Belgium bans "short selling" on the stock market

Belgium, France, Italy and Spain are banning the so-called "short selling" technique on the stock market. Short selling is a technique used by traders, who try to draw a profit from an anticipated drop in the price of shares. The measure comes after a bizarre story involving the French bank Société Générale.

The decision in Belgium was taken by the financial watchdog FSMA. The ban applies from today and it is not clear when it could come to an end. In France and Spain, the ban will apply for 15 days.

In Belgium, the new measure targets the four financial shares on the Brussels stock market: KBC, KBC Ancora, Dexia and Ageas.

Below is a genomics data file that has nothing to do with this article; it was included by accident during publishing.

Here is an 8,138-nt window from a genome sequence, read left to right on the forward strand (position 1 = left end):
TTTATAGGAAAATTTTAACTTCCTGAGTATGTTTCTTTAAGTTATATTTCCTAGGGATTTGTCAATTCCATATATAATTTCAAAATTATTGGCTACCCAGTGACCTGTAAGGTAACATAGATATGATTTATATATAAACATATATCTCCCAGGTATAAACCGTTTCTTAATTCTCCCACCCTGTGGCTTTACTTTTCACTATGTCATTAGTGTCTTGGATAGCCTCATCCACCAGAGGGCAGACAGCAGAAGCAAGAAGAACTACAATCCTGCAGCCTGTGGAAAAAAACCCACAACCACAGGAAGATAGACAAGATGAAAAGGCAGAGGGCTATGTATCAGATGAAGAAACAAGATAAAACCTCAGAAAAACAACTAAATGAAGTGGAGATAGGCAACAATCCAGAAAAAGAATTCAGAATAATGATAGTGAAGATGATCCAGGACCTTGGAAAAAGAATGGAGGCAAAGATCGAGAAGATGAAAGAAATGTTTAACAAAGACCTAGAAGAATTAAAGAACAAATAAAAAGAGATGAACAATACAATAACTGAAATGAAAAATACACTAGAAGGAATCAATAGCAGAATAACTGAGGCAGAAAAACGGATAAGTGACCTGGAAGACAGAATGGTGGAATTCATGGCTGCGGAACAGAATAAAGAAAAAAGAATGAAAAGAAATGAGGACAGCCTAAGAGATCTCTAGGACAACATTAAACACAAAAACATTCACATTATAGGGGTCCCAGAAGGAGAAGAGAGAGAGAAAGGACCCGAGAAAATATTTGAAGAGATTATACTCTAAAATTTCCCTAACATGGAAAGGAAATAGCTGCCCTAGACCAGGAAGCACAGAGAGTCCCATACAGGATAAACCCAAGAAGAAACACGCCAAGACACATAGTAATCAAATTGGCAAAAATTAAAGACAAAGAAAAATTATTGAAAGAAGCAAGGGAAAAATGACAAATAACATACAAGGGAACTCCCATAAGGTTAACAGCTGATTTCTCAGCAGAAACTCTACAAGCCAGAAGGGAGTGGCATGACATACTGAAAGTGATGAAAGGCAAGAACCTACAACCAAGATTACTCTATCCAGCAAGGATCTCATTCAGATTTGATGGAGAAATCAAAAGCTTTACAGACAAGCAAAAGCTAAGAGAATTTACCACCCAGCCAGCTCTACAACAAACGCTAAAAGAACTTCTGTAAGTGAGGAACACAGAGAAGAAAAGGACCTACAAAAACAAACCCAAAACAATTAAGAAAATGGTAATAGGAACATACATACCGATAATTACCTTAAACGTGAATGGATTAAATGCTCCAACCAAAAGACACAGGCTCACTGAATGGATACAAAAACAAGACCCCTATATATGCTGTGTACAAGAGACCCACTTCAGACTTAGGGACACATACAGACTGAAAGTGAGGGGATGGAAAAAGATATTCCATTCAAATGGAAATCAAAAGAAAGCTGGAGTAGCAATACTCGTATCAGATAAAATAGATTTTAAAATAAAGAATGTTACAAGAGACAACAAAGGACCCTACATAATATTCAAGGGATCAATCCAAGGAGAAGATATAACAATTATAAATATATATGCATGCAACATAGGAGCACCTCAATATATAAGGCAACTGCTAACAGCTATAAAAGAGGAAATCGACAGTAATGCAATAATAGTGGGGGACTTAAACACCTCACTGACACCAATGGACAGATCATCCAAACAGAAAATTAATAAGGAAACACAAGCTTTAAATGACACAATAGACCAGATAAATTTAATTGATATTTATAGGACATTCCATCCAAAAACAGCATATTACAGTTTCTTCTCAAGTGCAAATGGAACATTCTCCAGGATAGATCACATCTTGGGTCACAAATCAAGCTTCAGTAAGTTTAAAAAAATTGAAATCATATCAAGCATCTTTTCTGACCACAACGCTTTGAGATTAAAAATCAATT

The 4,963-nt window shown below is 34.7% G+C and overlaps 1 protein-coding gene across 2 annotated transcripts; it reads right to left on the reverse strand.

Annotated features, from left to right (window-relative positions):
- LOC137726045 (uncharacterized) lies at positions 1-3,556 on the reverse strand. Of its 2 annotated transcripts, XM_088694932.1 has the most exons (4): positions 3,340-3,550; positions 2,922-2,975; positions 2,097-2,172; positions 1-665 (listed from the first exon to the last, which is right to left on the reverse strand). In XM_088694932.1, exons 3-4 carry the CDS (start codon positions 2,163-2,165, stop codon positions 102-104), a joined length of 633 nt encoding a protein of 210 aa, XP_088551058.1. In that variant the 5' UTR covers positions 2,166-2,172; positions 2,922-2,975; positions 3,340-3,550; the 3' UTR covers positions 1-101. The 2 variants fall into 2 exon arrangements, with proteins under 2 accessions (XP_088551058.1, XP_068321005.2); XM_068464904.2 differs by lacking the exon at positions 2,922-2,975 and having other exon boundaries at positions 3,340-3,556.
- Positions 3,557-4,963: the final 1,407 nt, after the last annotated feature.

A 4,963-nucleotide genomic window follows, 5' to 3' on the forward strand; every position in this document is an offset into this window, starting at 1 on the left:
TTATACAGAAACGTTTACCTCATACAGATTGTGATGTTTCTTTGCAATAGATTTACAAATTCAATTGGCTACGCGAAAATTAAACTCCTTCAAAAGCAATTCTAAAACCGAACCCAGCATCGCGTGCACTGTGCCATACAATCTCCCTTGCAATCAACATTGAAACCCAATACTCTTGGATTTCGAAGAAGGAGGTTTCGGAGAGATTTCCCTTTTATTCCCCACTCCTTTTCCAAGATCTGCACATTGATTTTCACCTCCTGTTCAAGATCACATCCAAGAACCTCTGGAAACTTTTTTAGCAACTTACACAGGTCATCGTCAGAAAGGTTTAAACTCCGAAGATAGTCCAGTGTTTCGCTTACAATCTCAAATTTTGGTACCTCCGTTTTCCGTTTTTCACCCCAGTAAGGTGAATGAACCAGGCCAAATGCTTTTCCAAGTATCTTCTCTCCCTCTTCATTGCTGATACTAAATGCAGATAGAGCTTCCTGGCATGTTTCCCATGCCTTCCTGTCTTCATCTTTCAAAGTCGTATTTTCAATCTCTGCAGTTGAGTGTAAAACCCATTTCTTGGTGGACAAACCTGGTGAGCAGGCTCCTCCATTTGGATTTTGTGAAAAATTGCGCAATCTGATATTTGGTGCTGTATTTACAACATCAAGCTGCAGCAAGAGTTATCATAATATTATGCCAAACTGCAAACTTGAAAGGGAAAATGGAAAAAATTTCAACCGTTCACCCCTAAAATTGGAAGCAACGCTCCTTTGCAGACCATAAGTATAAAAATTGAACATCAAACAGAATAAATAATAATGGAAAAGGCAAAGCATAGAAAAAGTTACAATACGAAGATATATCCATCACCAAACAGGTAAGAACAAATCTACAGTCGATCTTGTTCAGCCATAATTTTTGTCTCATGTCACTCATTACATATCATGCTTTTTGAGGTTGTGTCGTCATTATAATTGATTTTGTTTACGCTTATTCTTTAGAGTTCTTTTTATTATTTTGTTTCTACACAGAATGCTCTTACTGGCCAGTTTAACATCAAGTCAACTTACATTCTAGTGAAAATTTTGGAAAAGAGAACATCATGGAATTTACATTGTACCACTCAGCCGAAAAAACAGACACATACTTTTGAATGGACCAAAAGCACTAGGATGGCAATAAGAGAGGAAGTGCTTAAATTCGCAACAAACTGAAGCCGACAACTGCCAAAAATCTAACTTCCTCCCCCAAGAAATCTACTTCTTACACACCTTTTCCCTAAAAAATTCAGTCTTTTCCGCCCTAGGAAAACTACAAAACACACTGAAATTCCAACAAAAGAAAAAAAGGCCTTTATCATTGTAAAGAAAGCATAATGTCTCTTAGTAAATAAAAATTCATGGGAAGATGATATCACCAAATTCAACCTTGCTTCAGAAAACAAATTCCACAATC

Short selling means that a trader tries to draw as much benefit as possible from falling share values. This is possible by first borrowing shares, selling these in large quantities in order to make sure that their value drops, before buying them again at a lower price. If short selling happens on a large scale, some may also try to spread false rumours.

The ban comes after a bizarre story involving the French bank Société Générale last week. The British tabloid Mail on Sunday had taken an invented story about a possible bankruptcy of the bank for true. Rumours spread and made the bank's share prices on the stock market sink, up to 20 percent in a couple of days.

Since 2008, the practice of "naked short selling" had already been banned. This is the same technique as short selling, except that traders were selling shares that they even did not borrow.